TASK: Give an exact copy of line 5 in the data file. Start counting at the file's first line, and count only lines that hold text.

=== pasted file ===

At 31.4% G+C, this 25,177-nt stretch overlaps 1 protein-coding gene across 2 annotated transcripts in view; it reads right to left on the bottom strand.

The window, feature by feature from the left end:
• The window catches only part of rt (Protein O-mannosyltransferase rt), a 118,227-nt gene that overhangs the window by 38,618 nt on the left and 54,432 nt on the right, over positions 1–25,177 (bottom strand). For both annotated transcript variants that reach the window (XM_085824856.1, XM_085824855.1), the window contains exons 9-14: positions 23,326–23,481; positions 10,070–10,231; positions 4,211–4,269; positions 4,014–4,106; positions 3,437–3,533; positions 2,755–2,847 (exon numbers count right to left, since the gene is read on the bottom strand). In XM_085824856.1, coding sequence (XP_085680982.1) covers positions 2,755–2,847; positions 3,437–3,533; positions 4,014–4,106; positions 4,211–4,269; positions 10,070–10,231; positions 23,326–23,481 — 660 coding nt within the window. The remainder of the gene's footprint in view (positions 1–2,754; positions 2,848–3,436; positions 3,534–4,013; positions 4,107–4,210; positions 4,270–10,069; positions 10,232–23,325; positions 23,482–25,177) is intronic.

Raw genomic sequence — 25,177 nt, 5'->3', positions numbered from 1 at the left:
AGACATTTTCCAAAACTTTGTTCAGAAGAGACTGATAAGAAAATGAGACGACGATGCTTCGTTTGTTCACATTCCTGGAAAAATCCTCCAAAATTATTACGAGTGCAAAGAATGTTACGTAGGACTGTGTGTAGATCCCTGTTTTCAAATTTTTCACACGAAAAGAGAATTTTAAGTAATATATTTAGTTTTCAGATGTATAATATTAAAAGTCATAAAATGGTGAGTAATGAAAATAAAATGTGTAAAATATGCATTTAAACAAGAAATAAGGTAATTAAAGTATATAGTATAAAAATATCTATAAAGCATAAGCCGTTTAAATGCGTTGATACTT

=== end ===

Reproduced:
AGACATTTTCCAAAACTTTGTTCAGAAGAGACTGATAAGAAAATGAGACGACGATGCTTCGTTTGTTCACATTCCTGGAAAAATCCTCCAAAATTATTACGAGTGCAAAGAATGTTACGTAGGACTGTGTGTAGATCCCTGTTTTCAAATTTTTCACACGAAAAGAGAATTTTAAGTAATATATTTAGTTTTCAGATGTATAATATTAAAAGTCATAAAATGGTGAGTAATGAAAATAAAATGTGTAAAATATGCATTTAAACAAGAAATAAGGTAATTAAAGTATATAGTATAAAAATATCTATAAAGCATAAGCCGTTTAAATGCGTTGATACTT